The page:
Alluvion receives grant for childcare program

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Alluvion Health has received more than $400,000 through the Montana Department of Public Health and Human Services’ Child Care Innovations and Infrastructure Grant to develop an employer-sponsored childcare program. The new program will provide 40 employer-sponsored childcare slots, filling current gaps in the Great Falls community.

This new program will offer spots for families utilizing employer-sponsored childcare programs.

In employer-sponsored childcare programs, employees receive either discounted or free childcare on behalf of their employer, according to Alluvion.

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In 2021, Great Falls families were faced with an average cost of $40 – $45 per day for childcare, a cost that prohibits many from participating in the workforce, according to Alluvion, and employer-sponsored childcare can reduce financial burdens for employees while giving employers additional employee benefits.

Alluvion is hoping to work with other local businesses to open spots for current employer-sponsored childcare programs, and encourage the development of new programs.

Casey Schreiner, Alluvion’s vice president of strategy and innovation, said that they’re hoping to locate the childcare program at the old Roosevelt School that Alluvion is in the process of purchasing from Great Falls Public Schools, but that plan is still preliminary.

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A 2021 study through the Great Falls Development Authority estimated that there’s a shortage of about 580 childcare spots in the city and a strong interest and demand for new childcare facilities.

Alluvion is hoping to begin the employer-sponsored childcare program within 12-18 months.

Schreiner participated in a meeting regarding the possibility of a childcare coop in May that was hosted by GFDA.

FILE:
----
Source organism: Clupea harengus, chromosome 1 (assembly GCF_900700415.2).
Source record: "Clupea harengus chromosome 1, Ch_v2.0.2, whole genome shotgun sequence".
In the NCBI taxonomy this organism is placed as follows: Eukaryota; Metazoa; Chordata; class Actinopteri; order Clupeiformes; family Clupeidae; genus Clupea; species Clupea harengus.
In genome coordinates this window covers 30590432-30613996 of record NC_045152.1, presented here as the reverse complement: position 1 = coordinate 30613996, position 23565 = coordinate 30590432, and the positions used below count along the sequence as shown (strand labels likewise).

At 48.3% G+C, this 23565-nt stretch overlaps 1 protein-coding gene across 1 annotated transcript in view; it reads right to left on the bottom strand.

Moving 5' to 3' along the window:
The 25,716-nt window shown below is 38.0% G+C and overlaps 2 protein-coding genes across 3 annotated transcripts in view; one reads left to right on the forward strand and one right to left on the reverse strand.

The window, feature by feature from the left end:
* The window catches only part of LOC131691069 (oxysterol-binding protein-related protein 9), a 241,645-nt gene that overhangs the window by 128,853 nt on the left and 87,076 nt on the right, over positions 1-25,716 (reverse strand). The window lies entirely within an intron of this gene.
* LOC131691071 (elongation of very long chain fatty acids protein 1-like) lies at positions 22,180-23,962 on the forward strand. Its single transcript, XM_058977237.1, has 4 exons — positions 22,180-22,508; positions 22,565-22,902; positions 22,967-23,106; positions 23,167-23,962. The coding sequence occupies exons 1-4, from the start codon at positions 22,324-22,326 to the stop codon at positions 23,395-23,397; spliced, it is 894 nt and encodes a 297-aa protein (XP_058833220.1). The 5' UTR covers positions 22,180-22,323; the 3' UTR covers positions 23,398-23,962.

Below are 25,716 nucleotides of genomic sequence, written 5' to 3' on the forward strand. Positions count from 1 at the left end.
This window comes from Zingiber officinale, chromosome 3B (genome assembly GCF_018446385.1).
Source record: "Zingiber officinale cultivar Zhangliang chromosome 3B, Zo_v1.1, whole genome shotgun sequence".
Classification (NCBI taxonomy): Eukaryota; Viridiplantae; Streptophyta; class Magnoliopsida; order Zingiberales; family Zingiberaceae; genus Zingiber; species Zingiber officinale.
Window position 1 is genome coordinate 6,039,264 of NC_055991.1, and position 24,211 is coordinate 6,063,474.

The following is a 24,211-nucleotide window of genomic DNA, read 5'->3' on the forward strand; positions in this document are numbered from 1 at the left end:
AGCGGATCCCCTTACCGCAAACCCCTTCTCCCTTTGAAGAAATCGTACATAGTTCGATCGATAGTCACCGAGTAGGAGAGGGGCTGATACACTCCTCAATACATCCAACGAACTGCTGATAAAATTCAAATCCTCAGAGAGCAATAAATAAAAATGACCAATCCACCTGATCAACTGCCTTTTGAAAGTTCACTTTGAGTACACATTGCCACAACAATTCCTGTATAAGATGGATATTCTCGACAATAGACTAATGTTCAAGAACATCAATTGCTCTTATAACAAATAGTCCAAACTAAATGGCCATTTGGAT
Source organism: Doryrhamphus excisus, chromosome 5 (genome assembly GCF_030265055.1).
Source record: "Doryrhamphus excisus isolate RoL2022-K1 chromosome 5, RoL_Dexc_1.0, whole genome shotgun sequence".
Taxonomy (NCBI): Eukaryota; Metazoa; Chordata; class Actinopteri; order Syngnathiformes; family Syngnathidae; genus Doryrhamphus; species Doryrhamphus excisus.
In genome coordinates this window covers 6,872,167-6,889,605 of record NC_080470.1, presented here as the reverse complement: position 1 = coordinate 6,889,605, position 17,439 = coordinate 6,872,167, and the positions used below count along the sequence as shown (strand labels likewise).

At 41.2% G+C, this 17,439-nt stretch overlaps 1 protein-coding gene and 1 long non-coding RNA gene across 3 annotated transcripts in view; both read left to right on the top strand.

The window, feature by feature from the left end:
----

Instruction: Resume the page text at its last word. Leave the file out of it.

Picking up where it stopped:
At the time, he said that Alluvion was considering a different path than a coop model and that the coop model didn’t make sense for them and are instead pursuing this model under the grant.

Schreiner said they’re in the process now of reaching out to employers who’ve expressed a need for childcare to buy slots and move the plan forward.

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He said they’d done a phase one brownfield assessment at the old Roosevelt School and are in the process of a second phase assessment.

Schreiner said the grant dollars are one piece of a larger strategy for a child and family services center, “wherever it exists, but we hope that Roosevelt is the right location.”

In April, the GFPS board voted to accept a $899,000 offer on the school from Alluvion.

The board’s acceptance of the offer does not finalize the sale, as the agreement comes with several contingencies including Alluvion’s ability to secure financing for the purchase and remodel of the building, as well as the necessary zoning and permitting from the City of Great Falls.

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If the contingencies cannot be met, the parties are released from the agreement on Sept. 23, 2022, and the property would remain under GFPS ownership. If the contingencies are met, closing on the sale is set for October, according to the buy-sell agreement.